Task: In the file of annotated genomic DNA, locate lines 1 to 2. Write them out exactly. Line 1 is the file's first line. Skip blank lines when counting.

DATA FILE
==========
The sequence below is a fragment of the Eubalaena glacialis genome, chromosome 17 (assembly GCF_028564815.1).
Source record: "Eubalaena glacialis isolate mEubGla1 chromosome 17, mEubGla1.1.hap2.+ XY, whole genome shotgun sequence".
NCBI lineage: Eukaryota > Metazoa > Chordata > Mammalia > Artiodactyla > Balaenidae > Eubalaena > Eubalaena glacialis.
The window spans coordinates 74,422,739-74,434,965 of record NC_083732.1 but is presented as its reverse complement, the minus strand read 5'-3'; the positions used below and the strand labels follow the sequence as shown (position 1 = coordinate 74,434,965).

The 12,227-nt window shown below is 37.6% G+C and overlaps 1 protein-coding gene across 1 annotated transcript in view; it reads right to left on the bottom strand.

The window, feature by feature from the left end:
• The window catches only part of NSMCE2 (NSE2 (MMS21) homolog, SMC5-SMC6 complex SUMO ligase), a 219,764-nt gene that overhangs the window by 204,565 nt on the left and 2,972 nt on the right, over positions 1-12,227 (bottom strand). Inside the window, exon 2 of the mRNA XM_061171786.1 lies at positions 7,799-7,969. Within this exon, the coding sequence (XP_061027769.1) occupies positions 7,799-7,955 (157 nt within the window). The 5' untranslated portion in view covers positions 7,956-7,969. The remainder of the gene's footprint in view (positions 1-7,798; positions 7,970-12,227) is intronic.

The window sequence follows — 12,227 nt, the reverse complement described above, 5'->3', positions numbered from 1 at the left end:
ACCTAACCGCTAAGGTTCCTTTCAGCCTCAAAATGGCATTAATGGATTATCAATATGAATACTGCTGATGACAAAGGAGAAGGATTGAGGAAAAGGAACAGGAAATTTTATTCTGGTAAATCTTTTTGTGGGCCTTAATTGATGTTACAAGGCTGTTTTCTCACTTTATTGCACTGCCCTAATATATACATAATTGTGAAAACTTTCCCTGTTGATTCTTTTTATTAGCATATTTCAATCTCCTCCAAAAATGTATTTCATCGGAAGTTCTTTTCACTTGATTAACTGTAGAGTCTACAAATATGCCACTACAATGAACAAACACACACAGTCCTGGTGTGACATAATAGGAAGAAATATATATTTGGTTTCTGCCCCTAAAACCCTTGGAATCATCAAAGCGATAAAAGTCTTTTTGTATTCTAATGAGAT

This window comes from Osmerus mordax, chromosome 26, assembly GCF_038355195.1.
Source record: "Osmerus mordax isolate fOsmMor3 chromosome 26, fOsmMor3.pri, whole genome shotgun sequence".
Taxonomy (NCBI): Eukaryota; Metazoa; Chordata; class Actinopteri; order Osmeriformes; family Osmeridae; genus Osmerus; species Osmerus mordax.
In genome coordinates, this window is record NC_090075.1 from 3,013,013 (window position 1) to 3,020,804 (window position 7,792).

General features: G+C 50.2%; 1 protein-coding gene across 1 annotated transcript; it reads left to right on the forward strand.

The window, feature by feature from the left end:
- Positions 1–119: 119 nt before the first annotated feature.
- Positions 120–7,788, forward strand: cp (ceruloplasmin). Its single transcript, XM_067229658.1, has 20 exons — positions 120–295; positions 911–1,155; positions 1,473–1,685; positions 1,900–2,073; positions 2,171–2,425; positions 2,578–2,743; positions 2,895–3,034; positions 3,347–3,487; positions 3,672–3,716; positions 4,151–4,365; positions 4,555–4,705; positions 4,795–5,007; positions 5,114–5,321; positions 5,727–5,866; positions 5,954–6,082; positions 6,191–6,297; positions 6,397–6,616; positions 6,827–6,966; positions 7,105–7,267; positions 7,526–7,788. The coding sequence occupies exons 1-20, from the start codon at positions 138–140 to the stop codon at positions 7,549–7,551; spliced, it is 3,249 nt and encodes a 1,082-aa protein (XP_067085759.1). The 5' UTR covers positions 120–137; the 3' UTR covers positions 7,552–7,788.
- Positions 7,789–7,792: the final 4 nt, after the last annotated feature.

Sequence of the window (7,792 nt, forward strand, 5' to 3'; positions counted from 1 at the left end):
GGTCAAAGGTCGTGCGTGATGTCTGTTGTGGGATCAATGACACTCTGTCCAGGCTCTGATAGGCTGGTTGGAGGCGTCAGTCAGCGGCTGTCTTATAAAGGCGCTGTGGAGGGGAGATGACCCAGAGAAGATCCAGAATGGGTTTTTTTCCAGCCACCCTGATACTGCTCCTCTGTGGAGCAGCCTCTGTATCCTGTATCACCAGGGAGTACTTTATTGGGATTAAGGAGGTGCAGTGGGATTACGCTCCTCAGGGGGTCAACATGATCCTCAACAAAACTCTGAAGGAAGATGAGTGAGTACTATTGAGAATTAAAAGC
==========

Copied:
The sequence below is a fragment of the Eubalaena glacialis genome, chromosome 17 (assembly GCF_028564815.1).
Source record: "Eubalaena glacialis isolate mEubGla1 chromosome 17, mEubGla1.1.hap2.+ XY, whole genome shotgun sequence".